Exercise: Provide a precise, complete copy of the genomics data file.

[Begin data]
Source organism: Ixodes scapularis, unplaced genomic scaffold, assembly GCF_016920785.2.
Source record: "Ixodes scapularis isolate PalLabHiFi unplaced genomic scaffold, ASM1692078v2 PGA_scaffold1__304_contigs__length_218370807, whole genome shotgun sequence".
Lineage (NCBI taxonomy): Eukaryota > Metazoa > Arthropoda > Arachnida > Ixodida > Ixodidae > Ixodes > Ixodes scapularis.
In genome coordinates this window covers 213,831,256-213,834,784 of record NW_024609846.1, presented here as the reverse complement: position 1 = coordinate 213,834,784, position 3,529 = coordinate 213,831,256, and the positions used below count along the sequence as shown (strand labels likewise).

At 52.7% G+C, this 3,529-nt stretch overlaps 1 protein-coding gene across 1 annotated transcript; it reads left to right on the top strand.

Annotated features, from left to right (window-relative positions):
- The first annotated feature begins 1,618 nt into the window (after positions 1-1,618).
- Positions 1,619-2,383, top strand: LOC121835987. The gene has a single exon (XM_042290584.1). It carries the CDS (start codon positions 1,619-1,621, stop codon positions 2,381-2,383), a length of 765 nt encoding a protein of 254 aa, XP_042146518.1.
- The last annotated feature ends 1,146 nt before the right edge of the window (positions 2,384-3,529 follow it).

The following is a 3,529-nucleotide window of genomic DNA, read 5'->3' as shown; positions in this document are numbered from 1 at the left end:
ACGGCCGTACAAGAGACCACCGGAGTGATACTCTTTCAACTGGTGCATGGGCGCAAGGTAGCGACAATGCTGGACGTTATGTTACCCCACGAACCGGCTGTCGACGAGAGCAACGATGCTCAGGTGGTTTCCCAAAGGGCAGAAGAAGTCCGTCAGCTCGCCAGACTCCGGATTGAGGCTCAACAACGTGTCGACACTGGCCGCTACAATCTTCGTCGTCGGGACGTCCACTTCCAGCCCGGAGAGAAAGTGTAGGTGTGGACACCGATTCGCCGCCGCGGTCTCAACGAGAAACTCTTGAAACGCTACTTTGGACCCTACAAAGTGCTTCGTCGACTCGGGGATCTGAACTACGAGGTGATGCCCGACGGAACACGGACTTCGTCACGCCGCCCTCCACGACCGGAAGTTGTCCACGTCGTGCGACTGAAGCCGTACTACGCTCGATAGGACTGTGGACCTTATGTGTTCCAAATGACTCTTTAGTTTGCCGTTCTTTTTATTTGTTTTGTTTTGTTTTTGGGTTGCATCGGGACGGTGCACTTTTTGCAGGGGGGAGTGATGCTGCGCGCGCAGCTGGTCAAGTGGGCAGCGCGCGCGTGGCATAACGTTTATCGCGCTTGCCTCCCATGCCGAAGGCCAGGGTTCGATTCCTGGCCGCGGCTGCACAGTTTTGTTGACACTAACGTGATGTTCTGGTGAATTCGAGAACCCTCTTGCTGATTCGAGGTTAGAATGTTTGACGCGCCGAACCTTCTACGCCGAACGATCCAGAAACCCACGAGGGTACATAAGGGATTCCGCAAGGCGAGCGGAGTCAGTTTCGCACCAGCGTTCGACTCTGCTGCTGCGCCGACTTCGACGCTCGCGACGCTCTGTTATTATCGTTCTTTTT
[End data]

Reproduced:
Source organism: Ixodes scapularis, unplaced genomic scaffold, assembly GCF_016920785.2.
Source record: "Ixodes scapularis isolate PalLabHiFi unplaced genomic scaffold, ASM1692078v2 PGA_scaffold1__304_contigs__length_218370807, whole genome shotgun sequence".
Lineage (NCBI taxonomy): Eukaryota > Metazoa > Arthropoda > Arachnida > Ixodida > Ixodidae > Ixodes > Ixodes scapularis.
In genome coordinates this window covers 213,831,256-213,834,784 of record NW_024609846.1, presented here as the reverse complement: position 1 = coordinate 213,834,784, position 3,529 = coordinate 213,831,256, and the positions used below count along the sequence as shown (strand labels likewise).

At 52.7% G+C, this 3,529-nt stretch overlaps 1 protein-coding gene across 1 annotated transcript; it reads left to right on the top strand.

Annotated features, from left to right (window-relative positions):
- The first annotated feature begins 1,618 nt into the window (after positions 1-1,618).
- Positions 1,619-2,383, top strand: LOC121835987. The gene has a single exon (XM_042290584.1). It carries the CDS (start codon positions 1,619-1,621, stop codon positions 2,381-2,383), a length of 765 nt encoding a protein of 254 aa, XP_042146518.1.
- The last annotated feature ends 1,146 nt before the right edge of the window (positions 2,384-3,529 follow it).

The following is a 3,529-nucleotide window of genomic DNA, read 5'->3' as shown; positions in this document are numbered from 1 at the left end:
ACGGCCGTACAAGAGACCACCGGAGTGATACTCTTTCAACTGGTGCATGGGCGCAAGGTAGCGACAATGCTGGACGTTATGTTACCCCACGAACCGGCTGTCGACGAGAGCAACGATGCTCAGGTGGTTTCCCAAAGGGCAGAAGAAGTCCGTCAGCTCGCCAGACTCCGGATTGAGGCTCAACAACGTGTCGACACTGGCCGCTACAATCTTCGTCGTCGGGACGTCCACTTCCAGCCCGGAGAGAAAGTGTAGGTGTGGACACCGATTCGCCGCCGCGGTCTCAACGAGAAACTCTTGAAACGCTACTTTGGACCCTACAAAGTGCTTCGTCGACTCGGGGATCTGAACTACGAGGTGATGCCCGACGGAACACGGACTTCGTCACGCCGCCCTCCACGACCGGAAGTTGTCCACGTCGTGCGACTGAAGCCGTACTACGCTCGATAGGACTGTGGACCTTATGTGTTCCAAATGACTCTTTAGTTTGCCGTTCTTTTTATTTGTTTTGTTTTGTTTTTGGGTTGCATCGGGACGGTGCACTTTTTGCAGGGGGGAGTGATGCTGCGCGCGCAGCTGGTCAAGTGGGCAGCGCGCGCGTGGCATAACGTTTATCGCGCTTGCCTCCCATGCCGAAGGCCAGGGTTCGATTCCTGGCCGCGGCTGCACAGTTTTGTTGACACTAACGTGATGTTCTGGTGAATTCGAGAACCCTCTTGCTGATTCGAGGTTAGAATGTTTGACGCGCCGAACCTTCTACGCCGAACGATCCAGAAACCCACGAGGGTACATAAGGGATTCCGCAAGGCGAGCGGAGTCAGTTTCGCACCAGCGTTCGACTCTGCTGCTGCGCCGACTTCGACGCTCGCGACGCTCTGTTATTATCGTTCTTTTT